1. Over the course of 24 months, compared to youth receiving treatment as usual, homeless youth assigned to “Housing First” had increased housing stability.
2. Despite leading to greater housing stability, “Housing First” was not associated with significant quality of life improvements over controls.
Evidence Rating Level: 1 (Excellent)
Study Rundown: Homelessness is associated with many comorbid conditions including mental illness and poor education and presents a significant economic burden for society. One initiative aimed at reducing homelessness is “Housing First,” an approach that prioritizes immediate access to permanent, independent housing. Although increasing in popularity, its potential benefit, especially for homeless youth, is currently understudied. To investigate the impact of “Housing First” on housing stability in homeless youth with mental disabilities, researchers performed a subgroup analysis of individuals aged 18 to 24 years from the At Home/Chez Soi randomized controlled trial. Participants received either treatment as usual or were assigned to “Housing First” with additional support: assertive community treatment (ACT) or intensive case management (ICM) depending on the severity of their mental illnesses. After 24 months, results on the primary outcome, housing stability, suggested that those receiving “Housing First” were more often stably housed than those receiving treatment as usual. Although the “Housing First” group did score better on a metric of leisure at multiple time points throughout the study, the overall result over time was not significant. Interestingly, it was also found that employment was reduced in the “Housing First” group relative to the control group. Limitations of this study included its small sample size, reliance on self-reported data, and relatively short follow-up period. Continued research to address the most effective methods to reduce homelessness among youth will be critical for maximizing the opportunities of this vulnerable population and minimizing the financial burden for society.
Relevant Reading: Can Housing First work for youth?
Study Author, Nicole Kozloff, MD talks to 2 Minute Medicine: Centre for Urban Health Solutions, Li Ka Shing Knowledge Institute, St. Michael’s Hospital, Toronto, Ontario, Canada.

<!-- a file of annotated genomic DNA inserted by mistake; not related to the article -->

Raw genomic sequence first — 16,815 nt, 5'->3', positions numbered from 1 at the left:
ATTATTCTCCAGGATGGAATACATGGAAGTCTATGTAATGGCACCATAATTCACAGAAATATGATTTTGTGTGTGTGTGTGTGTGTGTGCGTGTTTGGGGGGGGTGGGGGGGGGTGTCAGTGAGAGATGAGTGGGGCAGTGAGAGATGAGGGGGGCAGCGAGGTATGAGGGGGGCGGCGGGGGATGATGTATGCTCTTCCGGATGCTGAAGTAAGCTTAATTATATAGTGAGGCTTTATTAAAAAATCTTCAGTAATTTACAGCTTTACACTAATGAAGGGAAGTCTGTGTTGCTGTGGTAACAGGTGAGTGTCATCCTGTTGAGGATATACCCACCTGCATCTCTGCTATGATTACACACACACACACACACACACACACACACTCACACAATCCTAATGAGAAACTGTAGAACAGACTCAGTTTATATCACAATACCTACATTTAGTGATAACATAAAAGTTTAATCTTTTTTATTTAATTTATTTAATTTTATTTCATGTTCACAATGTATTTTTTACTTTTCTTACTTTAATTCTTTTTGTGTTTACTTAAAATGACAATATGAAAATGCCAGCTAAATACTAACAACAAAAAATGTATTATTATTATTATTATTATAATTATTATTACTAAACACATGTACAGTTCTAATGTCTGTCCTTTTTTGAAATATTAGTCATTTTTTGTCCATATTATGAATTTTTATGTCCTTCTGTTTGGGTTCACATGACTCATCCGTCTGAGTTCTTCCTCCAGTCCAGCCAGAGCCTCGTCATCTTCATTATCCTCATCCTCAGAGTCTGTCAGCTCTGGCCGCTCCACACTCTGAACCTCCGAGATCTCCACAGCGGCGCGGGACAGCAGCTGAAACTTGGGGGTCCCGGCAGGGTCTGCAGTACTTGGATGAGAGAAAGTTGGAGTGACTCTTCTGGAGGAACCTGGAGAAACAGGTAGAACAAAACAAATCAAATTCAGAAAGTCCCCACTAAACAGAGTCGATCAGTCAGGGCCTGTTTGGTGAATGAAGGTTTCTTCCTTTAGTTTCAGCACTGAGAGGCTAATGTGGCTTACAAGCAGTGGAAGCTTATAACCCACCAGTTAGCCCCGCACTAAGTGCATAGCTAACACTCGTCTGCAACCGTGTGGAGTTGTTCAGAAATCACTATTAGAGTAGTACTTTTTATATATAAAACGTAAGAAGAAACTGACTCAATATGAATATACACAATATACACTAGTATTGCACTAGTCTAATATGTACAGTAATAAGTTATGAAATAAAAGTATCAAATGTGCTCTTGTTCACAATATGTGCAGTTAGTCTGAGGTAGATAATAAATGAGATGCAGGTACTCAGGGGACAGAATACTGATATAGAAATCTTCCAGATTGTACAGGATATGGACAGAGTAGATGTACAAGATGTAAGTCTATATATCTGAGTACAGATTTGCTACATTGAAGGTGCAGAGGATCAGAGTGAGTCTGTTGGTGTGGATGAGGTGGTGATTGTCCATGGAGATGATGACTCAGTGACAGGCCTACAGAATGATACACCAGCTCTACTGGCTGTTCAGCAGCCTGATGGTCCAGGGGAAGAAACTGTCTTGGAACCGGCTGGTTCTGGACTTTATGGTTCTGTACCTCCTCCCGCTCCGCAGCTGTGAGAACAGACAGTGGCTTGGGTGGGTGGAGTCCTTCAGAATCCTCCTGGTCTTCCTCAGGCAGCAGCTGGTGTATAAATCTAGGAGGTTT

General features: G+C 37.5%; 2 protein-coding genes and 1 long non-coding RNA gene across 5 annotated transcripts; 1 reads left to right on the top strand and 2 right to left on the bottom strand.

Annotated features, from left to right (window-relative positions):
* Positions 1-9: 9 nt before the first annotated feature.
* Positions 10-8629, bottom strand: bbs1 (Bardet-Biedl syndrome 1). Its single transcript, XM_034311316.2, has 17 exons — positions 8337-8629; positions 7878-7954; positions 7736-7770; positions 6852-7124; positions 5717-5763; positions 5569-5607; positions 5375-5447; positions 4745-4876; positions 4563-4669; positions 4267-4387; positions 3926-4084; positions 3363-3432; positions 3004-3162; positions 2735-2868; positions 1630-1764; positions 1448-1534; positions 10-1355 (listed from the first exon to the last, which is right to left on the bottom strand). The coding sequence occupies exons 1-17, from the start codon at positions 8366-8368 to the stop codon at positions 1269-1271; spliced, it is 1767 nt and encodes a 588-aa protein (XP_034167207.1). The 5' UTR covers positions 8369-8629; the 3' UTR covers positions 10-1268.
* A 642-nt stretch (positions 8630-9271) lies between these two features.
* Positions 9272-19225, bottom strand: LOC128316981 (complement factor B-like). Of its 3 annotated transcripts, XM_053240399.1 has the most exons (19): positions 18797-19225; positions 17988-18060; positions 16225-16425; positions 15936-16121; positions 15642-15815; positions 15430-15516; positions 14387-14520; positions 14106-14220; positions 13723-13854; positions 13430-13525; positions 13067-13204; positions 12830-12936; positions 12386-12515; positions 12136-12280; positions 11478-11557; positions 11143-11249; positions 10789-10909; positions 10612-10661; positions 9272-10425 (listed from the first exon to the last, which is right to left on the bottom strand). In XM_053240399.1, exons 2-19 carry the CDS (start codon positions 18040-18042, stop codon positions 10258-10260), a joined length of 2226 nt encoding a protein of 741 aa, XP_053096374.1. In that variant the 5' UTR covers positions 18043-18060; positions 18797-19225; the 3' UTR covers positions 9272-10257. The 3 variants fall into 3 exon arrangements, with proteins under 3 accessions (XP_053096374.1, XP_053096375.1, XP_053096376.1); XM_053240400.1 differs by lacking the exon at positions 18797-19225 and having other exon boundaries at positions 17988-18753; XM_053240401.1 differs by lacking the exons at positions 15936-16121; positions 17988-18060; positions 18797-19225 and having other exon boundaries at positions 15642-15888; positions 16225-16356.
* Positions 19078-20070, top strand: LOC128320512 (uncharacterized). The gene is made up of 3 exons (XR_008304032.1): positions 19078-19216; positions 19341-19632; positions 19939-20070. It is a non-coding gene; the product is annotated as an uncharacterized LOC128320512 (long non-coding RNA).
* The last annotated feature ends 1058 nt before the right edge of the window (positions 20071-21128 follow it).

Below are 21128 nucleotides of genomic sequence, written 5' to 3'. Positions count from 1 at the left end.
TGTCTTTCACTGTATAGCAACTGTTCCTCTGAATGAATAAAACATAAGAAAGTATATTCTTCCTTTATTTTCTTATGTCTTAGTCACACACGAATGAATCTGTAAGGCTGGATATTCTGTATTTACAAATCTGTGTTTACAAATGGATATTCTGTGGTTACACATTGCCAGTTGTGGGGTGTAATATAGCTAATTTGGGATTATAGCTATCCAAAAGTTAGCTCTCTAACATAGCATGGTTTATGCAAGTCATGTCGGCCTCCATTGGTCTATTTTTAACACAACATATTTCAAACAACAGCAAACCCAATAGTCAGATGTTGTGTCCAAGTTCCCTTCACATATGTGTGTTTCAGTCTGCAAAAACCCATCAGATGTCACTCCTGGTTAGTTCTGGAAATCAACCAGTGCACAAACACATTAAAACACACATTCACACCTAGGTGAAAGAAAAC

“Despite the significant challenges for homeless youth with mental illness, there is little scientific evidence to guide the use of any specific interventions, particularly with respect to housing outcomes. Our study showed that Housing First can help homeless youth with mental illness maintain housing, and no less effectively than for older adults, what we believe to be a first step towards improving long-term trajectories for this vulnerable population.”
In-Depth [randomized controlled trial]: This subgroup analysis included 156 homeless or precariously housed 18 to 24 year olds with diagnosed mental illness across 5 cities in Canada. “Housing First” participants were provided with immediate access to housing and additional need-based support while treatment as usual participants had to rely on other community-based resources. The majority of data were collected by in-person interviews. Housing stability, the primary outcome of this study, was assessed by the Residential Time-Line Follow-Back Inventory, defined as the proportion of stably housed days out of days with reliable residence data over a period of 6 months. Generic quality of life in addition to exploratory outcomes including community functioning and use of health and criminal justice services were also investigated. Non-males comprised 44% of the “Housing First” group compared to 33% of the treatment as usual group. After adjusting for study city and ethnoracial and Aboriginal status, the mean difference in housing stability was 34%, with “Housing First” youth having stable housing for 65% of days with available data compared to 31% for the treatment as usual group (p < 0.001). These results were not significantly different than those obtained for adults > 24 years. Although “Housing First” youth reported significantly more leisure time at 6, 12, and 24 months (p < 0.05), the overall Treatment Group x Time interaction was not significant. A greater percentage of treatment as usual participants held at least one job over the 2-year study period compared to “Housing First” youth (44% v. 32%; adjusted odds ratio = 0.48, 95%CI: 0.24-0.99).
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